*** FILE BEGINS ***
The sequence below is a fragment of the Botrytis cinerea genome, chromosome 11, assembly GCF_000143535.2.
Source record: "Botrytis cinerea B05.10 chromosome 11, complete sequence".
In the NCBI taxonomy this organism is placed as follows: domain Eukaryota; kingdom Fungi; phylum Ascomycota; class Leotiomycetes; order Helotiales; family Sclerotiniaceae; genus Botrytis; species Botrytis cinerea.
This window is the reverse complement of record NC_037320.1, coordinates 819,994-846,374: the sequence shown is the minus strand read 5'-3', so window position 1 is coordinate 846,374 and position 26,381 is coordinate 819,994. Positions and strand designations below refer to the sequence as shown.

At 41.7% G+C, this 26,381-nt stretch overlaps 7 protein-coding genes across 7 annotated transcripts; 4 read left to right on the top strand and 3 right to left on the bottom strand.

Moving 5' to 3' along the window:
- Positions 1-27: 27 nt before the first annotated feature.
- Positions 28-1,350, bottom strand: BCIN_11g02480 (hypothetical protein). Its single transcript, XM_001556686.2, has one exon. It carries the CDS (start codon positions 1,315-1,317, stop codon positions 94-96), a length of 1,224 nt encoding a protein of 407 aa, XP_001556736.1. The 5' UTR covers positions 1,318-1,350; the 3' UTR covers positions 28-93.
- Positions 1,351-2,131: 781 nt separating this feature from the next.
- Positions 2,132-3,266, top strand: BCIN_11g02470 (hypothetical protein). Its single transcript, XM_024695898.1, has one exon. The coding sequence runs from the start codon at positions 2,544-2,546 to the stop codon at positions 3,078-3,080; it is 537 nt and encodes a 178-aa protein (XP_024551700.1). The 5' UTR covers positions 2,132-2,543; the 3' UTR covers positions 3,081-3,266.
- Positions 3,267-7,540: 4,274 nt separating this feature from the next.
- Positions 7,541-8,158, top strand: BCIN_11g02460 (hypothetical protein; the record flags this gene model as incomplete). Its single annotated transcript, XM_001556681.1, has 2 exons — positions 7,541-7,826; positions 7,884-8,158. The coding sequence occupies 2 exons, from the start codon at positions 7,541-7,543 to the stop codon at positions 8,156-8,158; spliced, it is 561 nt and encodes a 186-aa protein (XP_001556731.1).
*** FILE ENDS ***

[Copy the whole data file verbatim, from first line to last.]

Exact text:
The sequence below is a fragment of the Botrytis cinerea genome, chromosome 11, assembly GCF_000143535.2.
Source record: "Botrytis cinerea B05.10 chromosome 11, complete sequence".
In the NCBI taxonomy this organism is placed as follows: domain Eukaryota; kingdom Fungi; phylum Ascomycota; class Leotiomycetes; order Helotiales; family Sclerotiniaceae; genus Botrytis; species Botrytis cinerea.
This window is the reverse complement of record NC_037320.1, coordinates 819,994-846,374: the sequence shown is the minus strand read 5'-3', so window position 1 is coordinate 846,374 and position 26,381 is coordinate 819,994. Positions and strand designations below refer to the sequence as shown.

At 41.7% G+C, this 26,381-nt stretch overlaps 7 protein-coding genes across 7 annotated transcripts; 4 read left to right on the top strand and 3 right to left on the bottom strand.

Moving 5' to 3' along the window:
- Positions 1-27: 27 nt before the first annotated feature.
- Positions 28-1,350, bottom strand: BCIN_11g02480 (hypothetical protein). Its single transcript, XM_001556686.2, has one exon. It carries the CDS (start codon positions 1,315-1,317, stop codon positions 94-96), a length of 1,224 nt encoding a protein of 407 aa, XP_001556736.1. The 5' UTR covers positions 1,318-1,350; the 3' UTR covers positions 28-93.
- Positions 1,351-2,131: 781 nt separating this feature from the next.
- Positions 2,132-3,266, top strand: BCIN_11g02470 (hypothetical protein). Its single transcript, XM_024695898.1, has one exon. The coding sequence runs from the start codon at positions 2,544-2,546 to the stop codon at positions 3,078-3,080; it is 537 nt and encodes a 178-aa protein (XP_024551700.1). The 5' UTR covers positions 2,132-2,543; the 3' UTR covers positions 3,081-3,266.
- Positions 3,267-7,540: 4,274 nt separating this feature from the next.
- Positions 7,541-8,158, top strand: BCIN_11g02460 (hypothetical protein; the record flags this gene model as incomplete). Its single annotated transcript, XM_001556681.1, has 2 exons — positions 7,541-7,826; positions 7,884-8,158. The coding sequence occupies 2 exons, from the start codon at positions 7,541-7,543 to the stop codon at positions 8,156-8,158; spliced, it is 561 nt and encodes a 186-aa protein (XP_001556731.1).